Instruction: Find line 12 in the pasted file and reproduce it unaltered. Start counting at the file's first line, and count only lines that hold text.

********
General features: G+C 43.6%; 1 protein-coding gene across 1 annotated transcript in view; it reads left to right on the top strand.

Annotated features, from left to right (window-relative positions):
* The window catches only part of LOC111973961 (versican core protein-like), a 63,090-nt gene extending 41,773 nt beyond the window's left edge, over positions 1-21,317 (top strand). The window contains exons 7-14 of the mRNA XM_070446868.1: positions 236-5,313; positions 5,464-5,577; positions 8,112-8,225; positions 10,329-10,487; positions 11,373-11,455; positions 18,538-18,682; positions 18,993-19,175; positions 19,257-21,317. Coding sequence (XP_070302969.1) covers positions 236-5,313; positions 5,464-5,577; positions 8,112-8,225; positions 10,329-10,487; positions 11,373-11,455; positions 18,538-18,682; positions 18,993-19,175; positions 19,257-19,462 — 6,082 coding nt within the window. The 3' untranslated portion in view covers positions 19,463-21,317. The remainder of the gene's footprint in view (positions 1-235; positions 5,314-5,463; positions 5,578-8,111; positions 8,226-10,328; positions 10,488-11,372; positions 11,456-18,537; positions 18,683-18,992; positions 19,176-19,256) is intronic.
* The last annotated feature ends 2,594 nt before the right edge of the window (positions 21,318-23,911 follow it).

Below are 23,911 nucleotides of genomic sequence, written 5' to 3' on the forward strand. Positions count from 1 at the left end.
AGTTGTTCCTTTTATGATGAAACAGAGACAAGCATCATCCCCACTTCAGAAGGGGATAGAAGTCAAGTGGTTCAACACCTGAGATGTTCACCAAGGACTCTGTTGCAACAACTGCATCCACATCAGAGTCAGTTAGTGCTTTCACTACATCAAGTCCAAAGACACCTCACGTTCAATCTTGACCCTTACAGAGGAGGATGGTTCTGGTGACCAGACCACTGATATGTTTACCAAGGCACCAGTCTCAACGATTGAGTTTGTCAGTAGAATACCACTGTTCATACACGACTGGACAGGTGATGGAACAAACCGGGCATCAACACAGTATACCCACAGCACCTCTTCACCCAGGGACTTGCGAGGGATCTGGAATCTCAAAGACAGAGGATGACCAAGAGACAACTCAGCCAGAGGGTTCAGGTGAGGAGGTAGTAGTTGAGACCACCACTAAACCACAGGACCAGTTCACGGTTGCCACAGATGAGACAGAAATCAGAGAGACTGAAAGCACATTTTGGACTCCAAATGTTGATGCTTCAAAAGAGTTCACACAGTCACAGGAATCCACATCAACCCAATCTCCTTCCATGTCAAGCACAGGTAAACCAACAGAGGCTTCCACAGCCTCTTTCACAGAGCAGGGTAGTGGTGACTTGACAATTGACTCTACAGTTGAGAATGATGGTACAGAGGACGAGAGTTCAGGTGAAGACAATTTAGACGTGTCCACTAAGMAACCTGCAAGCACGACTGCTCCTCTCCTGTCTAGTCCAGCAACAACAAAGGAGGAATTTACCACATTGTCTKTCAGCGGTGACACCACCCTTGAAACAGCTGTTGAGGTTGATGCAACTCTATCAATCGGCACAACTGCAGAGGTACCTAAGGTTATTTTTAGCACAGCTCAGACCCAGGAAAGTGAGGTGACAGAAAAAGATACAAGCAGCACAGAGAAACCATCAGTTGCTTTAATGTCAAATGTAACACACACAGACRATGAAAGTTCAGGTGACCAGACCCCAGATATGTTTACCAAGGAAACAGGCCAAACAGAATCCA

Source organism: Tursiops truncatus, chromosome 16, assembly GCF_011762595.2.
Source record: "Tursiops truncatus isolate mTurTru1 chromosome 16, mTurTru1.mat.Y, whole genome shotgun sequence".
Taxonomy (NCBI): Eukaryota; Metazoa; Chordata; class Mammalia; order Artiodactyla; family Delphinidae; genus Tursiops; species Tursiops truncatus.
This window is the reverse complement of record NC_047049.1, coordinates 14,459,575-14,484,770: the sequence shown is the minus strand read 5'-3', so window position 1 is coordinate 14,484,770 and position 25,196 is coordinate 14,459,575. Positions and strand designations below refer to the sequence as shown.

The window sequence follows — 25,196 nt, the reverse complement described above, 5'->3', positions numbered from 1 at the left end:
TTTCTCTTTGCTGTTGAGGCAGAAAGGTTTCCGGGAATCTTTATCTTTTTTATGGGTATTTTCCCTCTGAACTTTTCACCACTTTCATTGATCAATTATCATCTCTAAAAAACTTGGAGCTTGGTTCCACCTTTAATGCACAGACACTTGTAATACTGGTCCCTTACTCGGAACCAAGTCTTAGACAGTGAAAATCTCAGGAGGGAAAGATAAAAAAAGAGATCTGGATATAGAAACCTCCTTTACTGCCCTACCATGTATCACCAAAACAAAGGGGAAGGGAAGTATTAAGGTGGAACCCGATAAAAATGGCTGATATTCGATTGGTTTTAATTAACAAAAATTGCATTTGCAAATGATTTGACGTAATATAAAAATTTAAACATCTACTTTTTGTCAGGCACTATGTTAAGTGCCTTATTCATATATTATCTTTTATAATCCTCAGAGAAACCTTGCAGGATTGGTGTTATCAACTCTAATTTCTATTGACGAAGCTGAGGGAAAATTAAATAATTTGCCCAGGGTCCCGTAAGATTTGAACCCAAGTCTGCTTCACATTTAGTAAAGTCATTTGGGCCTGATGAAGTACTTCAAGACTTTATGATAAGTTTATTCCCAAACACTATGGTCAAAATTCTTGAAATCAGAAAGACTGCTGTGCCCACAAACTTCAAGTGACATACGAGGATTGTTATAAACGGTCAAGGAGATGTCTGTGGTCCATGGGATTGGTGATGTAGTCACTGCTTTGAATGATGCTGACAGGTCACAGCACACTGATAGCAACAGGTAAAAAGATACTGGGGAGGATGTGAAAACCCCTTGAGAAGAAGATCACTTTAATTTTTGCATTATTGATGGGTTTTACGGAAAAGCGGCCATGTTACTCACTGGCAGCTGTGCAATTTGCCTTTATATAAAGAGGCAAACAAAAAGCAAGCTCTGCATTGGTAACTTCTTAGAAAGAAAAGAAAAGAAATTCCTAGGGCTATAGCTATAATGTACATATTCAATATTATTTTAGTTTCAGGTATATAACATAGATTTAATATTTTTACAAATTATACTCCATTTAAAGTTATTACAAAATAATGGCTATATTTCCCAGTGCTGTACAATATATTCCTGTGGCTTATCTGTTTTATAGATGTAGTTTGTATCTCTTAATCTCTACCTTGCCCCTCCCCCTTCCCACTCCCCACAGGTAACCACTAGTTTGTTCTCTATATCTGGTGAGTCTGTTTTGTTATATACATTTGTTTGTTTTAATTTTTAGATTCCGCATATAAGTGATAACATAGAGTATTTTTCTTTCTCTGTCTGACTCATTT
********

TTTCTCTTTGCTGTTGAGGCAGAAAGGTTTCCGGGAATCTTTATCTTTTTTATGGGTATTTTCCCTCTGAACTTTTCACCACTTTCATTGATCAATTATCATCTCTAAAAAACTTGGAGCTTGGTTCCACCTTTAATGCACAGACACTTGTAATACTGGTCCCTTACTCGGAACCAAGTCTTAGACAGTGAAAATCTCAGGAGGGAAAGATAAAAAAAGAGATCTGGATATAGAAACCTCCTTTACTGCCCTACCATGTATCACCAAAACAAAGGGGAAGGGAAGTATTAAGGTGGAACCCGATAAAAATGGCTGATATTCGATTGGTTTTAATTAACAAAAATTGCATTTGCAAATGATTTGACGTAATATAAAAATTTAAACATCTACTTTTTGTCAGGCACTATGTTAAGTGCCTTATTCATATATTATCTTTTATAATCCTCAGAGAAACCTTGCAGGATTGGTGTTATCAACTCTAATTTCTATTGACGAAGCTGAGGGAAAATTAAATAATTTGCCCAGGGTCCCGTAAGATTTGAACCCAAGTCTGCTTCACATTTAGTAAAGTCATTTGGGCCTGATGAAGTACTTCAAGACTTTATGATAAGTTTATTCCCAAACACTATGGTCAAAATTCTTGAAATCAGAAAGACTGCTGTGCCCACAAACTTCAAGTGACATACGAGGATTGTTATAAACGGTCAAGGAGATGTCTGTGGTCCATGGGATTGGTGATGTAGTCACTGCTTTGAATGATGCTGACAGGTCACAGCACACTGATAGCAACAGGTAAAAAGATACTGGGGAGGATGTGAAAACCCCTTGAGAAGAAGATCACTTTAATTTTTGCATTATTGATGGGTTTTACGGAAAAGCGGCCATGTTACTCACTGGCAGCTGTGCAATTTGCCTTTATATAAAGAGGCAAACAAAAAGCAAGCTCTGCATTGGTAACTTCTTAGAAAGAAAAGAAAAGAAATTCCTAGGGCTATAGCTATAATGTACATATTCAATATTATTTTAGTTTCAGGTATATAACATAGATTTAATATTTTTACAAATTATACTCCATTTAAAGTTATTACAAAATAATGGCTATATTTCCCAGTGCTGTACAATATATTCCTGTGGCTTATCTGTTTTATAGATGTAGTTTGTATCTCTTAATCTCTACCTTGCCCCTCCCCCTTCCCACTCCCCACAGGTAACCACTAGTTTGTTCTCTATATCTGGTGAGTCTGTTTTGTTATATACATTTGTTTGTTTTAATTTTTAGATTCCGCATATAAGTGATAACATAGAGTATTTTTCTTTCTCTGTCTGACTCATTT